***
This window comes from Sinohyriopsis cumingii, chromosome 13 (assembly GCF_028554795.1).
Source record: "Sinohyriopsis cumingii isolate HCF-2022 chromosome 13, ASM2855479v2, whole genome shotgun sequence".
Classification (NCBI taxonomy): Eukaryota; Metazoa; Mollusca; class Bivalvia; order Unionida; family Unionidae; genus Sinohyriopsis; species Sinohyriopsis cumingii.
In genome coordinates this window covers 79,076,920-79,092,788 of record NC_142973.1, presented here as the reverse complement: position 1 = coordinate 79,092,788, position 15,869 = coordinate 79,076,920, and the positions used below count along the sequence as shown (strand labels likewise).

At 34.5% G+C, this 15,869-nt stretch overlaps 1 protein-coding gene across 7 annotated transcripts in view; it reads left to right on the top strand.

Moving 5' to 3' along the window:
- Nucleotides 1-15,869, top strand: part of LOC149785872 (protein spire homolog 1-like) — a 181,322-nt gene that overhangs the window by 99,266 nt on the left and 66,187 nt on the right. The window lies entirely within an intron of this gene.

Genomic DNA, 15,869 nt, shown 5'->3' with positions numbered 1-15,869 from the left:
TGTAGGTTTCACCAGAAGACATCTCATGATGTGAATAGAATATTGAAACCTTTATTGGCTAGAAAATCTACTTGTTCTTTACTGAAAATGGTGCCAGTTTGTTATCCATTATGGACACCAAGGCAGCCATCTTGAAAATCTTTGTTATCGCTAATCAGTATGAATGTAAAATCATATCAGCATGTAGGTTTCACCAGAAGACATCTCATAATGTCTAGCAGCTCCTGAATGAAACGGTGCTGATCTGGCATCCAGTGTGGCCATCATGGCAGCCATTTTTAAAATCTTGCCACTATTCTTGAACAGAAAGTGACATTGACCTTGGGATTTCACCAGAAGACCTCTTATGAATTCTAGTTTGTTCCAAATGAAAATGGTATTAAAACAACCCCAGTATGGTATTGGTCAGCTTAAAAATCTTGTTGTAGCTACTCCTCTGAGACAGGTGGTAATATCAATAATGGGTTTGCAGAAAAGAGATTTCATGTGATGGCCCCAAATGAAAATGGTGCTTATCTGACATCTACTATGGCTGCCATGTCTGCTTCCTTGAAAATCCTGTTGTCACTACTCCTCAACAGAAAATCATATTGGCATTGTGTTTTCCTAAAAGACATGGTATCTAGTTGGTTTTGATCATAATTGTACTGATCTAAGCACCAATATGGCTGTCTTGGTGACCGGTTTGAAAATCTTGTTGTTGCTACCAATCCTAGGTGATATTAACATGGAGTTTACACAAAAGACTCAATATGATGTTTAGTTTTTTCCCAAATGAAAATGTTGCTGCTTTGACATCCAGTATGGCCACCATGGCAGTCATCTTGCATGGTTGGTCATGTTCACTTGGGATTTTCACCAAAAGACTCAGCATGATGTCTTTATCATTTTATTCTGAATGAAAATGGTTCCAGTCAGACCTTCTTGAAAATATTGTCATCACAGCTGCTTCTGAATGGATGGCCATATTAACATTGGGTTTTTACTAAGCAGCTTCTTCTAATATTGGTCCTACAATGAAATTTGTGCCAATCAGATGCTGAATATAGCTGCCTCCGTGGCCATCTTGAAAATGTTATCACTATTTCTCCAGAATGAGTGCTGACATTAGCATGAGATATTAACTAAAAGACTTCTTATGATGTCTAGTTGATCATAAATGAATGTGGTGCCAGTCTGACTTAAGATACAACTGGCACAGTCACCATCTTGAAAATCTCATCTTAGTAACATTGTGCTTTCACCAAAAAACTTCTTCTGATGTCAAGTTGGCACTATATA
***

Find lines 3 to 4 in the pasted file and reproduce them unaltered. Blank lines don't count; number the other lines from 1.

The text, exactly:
Classification (NCBI taxonomy): Eukaryota; Metazoa; Mollusca; class Bivalvia; order Unionida; family Unionidae; genus Sinohyriopsis; species Sinohyriopsis cumingii.
In genome coordinates this window covers 79,076,920-79,092,788 of record NC_142973.1, presented here as the reverse complement: position 1 = coordinate 79,092,788, position 15,869 = coordinate 79,076,920, and the positions used below count along the sequence as shown (strand labels likewise).